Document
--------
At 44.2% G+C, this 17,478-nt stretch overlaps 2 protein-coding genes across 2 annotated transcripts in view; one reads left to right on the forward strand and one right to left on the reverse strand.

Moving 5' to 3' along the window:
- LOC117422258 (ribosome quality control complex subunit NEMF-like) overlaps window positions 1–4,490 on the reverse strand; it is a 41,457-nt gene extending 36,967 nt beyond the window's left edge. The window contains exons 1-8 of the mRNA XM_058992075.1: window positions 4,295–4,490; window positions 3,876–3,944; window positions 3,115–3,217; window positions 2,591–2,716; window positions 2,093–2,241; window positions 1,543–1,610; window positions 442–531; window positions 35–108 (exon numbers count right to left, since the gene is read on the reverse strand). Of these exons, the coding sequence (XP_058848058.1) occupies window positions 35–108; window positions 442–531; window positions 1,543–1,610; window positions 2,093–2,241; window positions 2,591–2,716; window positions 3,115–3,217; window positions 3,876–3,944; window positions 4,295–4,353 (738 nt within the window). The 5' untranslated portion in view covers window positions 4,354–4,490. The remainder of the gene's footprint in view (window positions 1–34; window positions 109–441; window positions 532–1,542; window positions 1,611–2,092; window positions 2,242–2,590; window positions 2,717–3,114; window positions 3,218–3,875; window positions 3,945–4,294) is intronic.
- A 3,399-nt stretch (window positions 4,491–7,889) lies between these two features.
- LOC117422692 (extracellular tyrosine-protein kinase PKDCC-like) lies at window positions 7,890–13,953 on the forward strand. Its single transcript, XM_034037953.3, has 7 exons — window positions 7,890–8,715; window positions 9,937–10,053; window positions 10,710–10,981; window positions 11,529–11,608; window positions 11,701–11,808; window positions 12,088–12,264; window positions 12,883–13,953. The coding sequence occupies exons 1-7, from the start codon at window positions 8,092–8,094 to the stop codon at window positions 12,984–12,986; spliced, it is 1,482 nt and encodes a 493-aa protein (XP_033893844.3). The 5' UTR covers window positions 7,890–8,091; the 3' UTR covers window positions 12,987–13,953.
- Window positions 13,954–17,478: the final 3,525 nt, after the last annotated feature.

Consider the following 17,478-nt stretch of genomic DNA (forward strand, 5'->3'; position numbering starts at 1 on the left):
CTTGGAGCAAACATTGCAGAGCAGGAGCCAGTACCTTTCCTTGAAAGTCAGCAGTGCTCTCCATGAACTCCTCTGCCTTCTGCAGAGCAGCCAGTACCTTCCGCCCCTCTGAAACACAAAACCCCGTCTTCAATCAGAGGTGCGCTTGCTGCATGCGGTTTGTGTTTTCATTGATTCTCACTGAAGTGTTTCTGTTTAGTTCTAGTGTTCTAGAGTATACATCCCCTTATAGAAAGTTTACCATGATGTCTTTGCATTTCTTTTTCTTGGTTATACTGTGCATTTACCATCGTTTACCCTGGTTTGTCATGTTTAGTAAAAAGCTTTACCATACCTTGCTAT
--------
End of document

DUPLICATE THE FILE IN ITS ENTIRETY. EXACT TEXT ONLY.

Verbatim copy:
At 44.2% G+C, this 17,478-nt stretch overlaps 2 protein-coding genes across 2 annotated transcripts in view; one reads left to right on the forward strand and one right to left on the reverse strand.

Moving 5' to 3' along the window:
- LOC117422258 (ribosome quality control complex subunit NEMF-like) overlaps window positions 1–4,490 on the reverse strand; it is a 41,457-nt gene extending 36,967 nt beyond the window's left edge. The window contains exons 1-8 of the mRNA XM_058992075.1: window positions 4,295–4,490; window positions 3,876–3,944; window positions 3,115–3,217; window positions 2,591–2,716; window positions 2,093–2,241; window positions 1,543–1,610; window positions 442–531; window positions 35–108 (exon numbers count right to left, since the gene is read on the reverse strand). Of these exons, the coding sequence (XP_058848058.1) occupies window positions 35–108; window positions 442–531; window positions 1,543–1,610; window positions 2,093–2,241; window positions 2,591–2,716; window positions 3,115–3,217; window positions 3,876–3,944; window positions 4,295–4,353 (738 nt within the window). The 5' untranslated portion in view covers window positions 4,354–4,490. The remainder of the gene's footprint in view (window positions 1–34; window positions 109–441; window positions 532–1,542; window positions 1,611–2,092; window positions 2,242–2,590; window positions 2,717–3,114; window positions 3,218–3,875; window positions 3,945–4,294) is intronic.
- A 3,399-nt stretch (window positions 4,491–7,889) lies between these two features.
- LOC117422692 (extracellular tyrosine-protein kinase PKDCC-like) lies at window positions 7,890–13,953 on the forward strand. Its single transcript, XM_034037953.3, has 7 exons — window positions 7,890–8,715; window positions 9,937–10,053; window positions 10,710–10,981; window positions 11,529–11,608; window positions 11,701–11,808; window positions 12,088–12,264; window positions 12,883–13,953. The coding sequence occupies exons 1-7, from the start codon at window positions 8,092–8,094 to the stop codon at window positions 12,984–12,986; spliced, it is 1,482 nt and encodes a 493-aa protein (XP_033893844.3). The 5' UTR covers window positions 7,890–8,091; the 3' UTR covers window positions 12,987–13,953.
- Window positions 13,954–17,478: the final 3,525 nt, after the last annotated feature.

Consider the following 17,478-nt stretch of genomic DNA (forward strand, 5'->3'; position numbering starts at 1 on the left):
CTTGGAGCAAACATTGCAGAGCAGGAGCCAGTACCTTTCCTTGAAAGTCAGCAGTGCTCTCCATGAACTCCTCTGCCTTCTGCAGAGCAGCCAGTACCTTCCGCCCCTCTGAAACACAAAACCCCGTCTTCAATCAGAGGTGCGCTTGCTGCATGCGGTTTGTGTTTTCATTGATTCTCACTGAAGTGTTTCTGTTTAGTTCTAGTGTTCTAGAGTATACATCCCCTTATAGAAAGTTTACCATGATGTCTTTGCATTTCTTTTTCTTGGTTATACTGTGCATTTACCATCGTTTACCCTGGTTTGTCATGTTTAGTAAAAAGCTTTACCATACCTTGCTAT